Play primarily focuses on children’s social interactions with their peers and also allows them to learn appropriate behavior associated with positive social skills. A general theme seen in research studies and in everyday life is the pressure of a hurried lifestyle, which ultimately takes away the time needed for children to be involved in self-driven play. The pressure of work on parents is also taking away from a child’s playtime. The state of our economy is contributing to too many families focusing less on their child’s needs, and more on the economic hardships that may be affecting their personal lifestyles. As a result, the more time parents take away from interacting in their child’s playtime, the less the child feels connected to his or her parents. In fact, without time to play, many studies have proven damaging evidence leading to violence, emotional imbalances, and significant declines in academic growth and performance.
So do you think, that the project approach is the method of teaching that will ensure that all children maintain a healthy sense of play in their busy school schedules?
lgkoch: I as well do not understand why play has been taken out of many classroom schedules when the benefits of the play on the children is highly effective, especially for gains in their cognitive development like you mentioned. Children learn from socialization both with peers and the adults in the classroom, so taking away this free play would eliminate the aspect of learning from peers somewhat.
I wonder if teachers are taking play away in order to fulfill the idea of "teaching to the test" and the notion that the younger the children learn concepts the easier standardized tests will be as they grow older. A lot of times nowadays what used to be first grade information is taught in the kindergarten and the expectations and standards of children are higher.
The project approach is a great way to incorporate structured play into the classroom. BUT, I do not think it should be the only way. Children need to learn from self-directed and self-motivated play that they have the right to be given time for during the school day. This time should be flexible, yet structured somewhat so children learn to follow guidelines and respond to adults.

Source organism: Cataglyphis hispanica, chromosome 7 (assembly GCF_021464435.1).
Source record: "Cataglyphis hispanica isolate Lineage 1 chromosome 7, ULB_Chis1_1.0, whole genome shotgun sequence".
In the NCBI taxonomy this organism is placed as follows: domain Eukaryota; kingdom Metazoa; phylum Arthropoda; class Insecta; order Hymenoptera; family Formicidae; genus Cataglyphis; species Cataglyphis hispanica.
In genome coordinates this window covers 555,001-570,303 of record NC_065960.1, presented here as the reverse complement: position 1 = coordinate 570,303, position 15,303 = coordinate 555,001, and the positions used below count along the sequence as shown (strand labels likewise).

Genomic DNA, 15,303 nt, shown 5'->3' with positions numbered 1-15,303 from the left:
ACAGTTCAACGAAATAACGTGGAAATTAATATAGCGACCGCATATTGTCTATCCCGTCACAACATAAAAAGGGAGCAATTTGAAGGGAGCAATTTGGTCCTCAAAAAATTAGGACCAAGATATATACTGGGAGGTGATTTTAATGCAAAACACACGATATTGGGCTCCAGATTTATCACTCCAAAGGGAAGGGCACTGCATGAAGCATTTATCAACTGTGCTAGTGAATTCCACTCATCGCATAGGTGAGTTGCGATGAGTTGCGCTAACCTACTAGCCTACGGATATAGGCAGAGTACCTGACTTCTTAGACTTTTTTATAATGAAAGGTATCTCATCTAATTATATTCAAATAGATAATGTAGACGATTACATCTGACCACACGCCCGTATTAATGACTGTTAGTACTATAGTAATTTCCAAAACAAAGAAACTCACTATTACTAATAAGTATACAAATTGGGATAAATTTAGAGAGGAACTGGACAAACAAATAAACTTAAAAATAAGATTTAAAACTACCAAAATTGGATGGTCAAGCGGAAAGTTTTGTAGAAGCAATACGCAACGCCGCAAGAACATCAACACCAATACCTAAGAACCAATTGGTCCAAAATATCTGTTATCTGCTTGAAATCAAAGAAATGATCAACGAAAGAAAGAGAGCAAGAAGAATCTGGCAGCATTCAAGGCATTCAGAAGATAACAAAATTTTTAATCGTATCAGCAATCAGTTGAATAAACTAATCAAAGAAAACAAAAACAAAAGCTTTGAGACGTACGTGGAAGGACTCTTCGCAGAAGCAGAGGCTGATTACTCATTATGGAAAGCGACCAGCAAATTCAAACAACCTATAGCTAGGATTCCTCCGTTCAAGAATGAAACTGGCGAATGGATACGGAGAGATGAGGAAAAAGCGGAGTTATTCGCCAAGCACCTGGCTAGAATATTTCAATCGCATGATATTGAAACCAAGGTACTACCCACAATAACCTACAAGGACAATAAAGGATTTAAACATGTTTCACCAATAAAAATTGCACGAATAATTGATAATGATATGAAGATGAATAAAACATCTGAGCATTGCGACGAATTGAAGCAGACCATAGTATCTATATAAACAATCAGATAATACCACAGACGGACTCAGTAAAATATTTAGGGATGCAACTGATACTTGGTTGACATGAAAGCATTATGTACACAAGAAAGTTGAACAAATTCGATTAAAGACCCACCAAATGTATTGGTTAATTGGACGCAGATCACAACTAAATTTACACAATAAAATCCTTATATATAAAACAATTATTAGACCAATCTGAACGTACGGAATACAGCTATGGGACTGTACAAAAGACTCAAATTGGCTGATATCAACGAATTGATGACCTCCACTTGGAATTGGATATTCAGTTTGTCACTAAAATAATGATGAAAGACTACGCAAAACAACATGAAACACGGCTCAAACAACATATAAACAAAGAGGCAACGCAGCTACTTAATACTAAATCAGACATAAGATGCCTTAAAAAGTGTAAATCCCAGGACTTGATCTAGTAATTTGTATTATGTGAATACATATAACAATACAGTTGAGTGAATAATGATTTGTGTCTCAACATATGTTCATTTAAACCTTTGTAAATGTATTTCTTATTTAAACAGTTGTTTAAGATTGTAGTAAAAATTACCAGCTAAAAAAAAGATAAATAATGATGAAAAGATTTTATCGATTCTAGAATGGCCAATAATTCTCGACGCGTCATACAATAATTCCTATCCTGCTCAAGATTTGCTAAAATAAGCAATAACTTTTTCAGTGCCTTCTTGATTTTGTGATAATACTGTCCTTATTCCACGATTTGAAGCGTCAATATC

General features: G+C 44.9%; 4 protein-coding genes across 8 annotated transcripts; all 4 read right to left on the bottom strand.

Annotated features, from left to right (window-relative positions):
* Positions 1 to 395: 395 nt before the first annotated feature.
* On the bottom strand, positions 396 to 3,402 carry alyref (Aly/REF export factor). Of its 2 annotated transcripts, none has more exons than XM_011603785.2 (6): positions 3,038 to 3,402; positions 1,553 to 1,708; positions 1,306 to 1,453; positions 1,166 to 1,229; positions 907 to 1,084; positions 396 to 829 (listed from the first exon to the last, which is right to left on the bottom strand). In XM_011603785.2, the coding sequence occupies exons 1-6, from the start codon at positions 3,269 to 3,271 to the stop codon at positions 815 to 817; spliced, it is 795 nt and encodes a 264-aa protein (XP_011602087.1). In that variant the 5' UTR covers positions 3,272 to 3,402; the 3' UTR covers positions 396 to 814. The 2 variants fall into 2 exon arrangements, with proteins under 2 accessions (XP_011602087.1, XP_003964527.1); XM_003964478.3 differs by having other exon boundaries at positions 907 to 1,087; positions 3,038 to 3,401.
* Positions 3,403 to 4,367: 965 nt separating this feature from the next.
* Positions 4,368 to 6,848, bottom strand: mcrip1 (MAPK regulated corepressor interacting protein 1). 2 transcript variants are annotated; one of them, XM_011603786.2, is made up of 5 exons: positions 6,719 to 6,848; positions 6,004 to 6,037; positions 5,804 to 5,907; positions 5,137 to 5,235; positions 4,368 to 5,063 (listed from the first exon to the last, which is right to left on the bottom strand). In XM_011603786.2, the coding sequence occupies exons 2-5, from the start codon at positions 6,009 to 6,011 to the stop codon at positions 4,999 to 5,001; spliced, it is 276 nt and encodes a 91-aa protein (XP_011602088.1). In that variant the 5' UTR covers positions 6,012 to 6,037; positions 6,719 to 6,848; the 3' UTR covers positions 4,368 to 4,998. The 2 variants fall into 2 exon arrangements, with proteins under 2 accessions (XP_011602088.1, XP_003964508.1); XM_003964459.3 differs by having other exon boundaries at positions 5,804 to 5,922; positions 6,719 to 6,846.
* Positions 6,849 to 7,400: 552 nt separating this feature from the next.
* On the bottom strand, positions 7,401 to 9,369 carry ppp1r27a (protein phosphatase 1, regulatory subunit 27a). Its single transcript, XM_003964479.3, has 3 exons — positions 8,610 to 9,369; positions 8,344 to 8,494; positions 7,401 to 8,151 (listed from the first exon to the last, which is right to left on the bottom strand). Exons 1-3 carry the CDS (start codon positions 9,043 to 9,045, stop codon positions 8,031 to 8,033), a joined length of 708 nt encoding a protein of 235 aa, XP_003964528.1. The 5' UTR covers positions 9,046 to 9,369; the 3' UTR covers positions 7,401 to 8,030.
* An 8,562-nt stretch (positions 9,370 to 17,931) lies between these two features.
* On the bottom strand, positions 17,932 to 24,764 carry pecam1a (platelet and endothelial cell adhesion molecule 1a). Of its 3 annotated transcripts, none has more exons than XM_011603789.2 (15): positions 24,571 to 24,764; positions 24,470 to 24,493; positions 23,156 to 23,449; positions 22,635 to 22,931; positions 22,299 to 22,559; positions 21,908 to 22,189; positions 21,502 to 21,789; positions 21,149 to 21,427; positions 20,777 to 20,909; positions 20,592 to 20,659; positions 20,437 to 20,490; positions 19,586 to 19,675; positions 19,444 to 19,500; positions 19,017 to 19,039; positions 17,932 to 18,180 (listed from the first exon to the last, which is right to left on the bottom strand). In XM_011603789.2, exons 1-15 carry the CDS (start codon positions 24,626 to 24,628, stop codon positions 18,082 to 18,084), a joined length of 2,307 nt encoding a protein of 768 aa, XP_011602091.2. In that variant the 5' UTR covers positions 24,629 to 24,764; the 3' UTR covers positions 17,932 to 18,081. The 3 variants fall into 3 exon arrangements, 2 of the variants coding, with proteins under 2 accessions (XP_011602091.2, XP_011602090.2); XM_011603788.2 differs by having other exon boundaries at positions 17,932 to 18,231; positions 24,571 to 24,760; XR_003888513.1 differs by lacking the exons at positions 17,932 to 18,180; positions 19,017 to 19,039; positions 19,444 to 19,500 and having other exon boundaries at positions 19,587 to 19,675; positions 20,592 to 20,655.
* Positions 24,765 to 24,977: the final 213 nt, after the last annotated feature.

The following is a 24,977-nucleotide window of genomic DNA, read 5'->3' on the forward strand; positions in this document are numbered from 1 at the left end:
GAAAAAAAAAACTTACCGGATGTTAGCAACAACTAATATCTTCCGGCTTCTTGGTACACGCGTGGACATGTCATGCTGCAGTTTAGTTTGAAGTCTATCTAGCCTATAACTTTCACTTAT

bbarto: Since the younger grades are beginning to be taught information from the grade above them, like I mentioned before, relates to the idea of the push for four-year-old kindergartens being implemented. I personally have not seen a four-year-old kindergarten so do not know exactly how they are enforced and what the regulations behind them are.
bbarto: Incorporating play in ones everyday lifestyles may seem extremely challenging. However, there are many different types of play that can be included in a daily schedule. Types of interactive play can simply be demonstrated through the role modeling of appropriate behavior or even combining life lessons and responsibilities into a game setting. Other ways to provide a playful environment for children is sending them to preschool where they can be exposed to a social atmosphere, which uses hands-on types of learning. An additional way to include play in ones everyday lives are parents allowing enough time away from work to interact with their children. Rather than just watching over them, which is extremely prevalent today, with the technology that has flourished in the Twentieth Century, they can organize activities for both them and their children to take part in.
Play is a source of creativity and higher thought that ultimately contributes to active learning. Not only do children learn and practice rules of society through play, but they also increase their creative thinking on a level that cannot be determined when otherwise instructed to do so. Above all, play leads to healthier relationships between children and parents, and positively influences cognitive development.
ljjunker: I agree with you about maybe teachers are taking away time to play in order to teach to the test. The idea behind this is absurd. Standardized should not have this much influence over a teacher's instructional methods of choice, especially when this pressure has made them switch over their style of teaching to teach in a way that does not address the individual differences across learning styles.
I understand why early childhood programs are trying to prepare children to be academically competent before they reach their Kindergarten year. However, by doing this we are taking away their time to just be kids. This is a crucial stage of development, and to immerse them in programs that essentially take away their childhood is going to hurt them in the end rather than benefit them.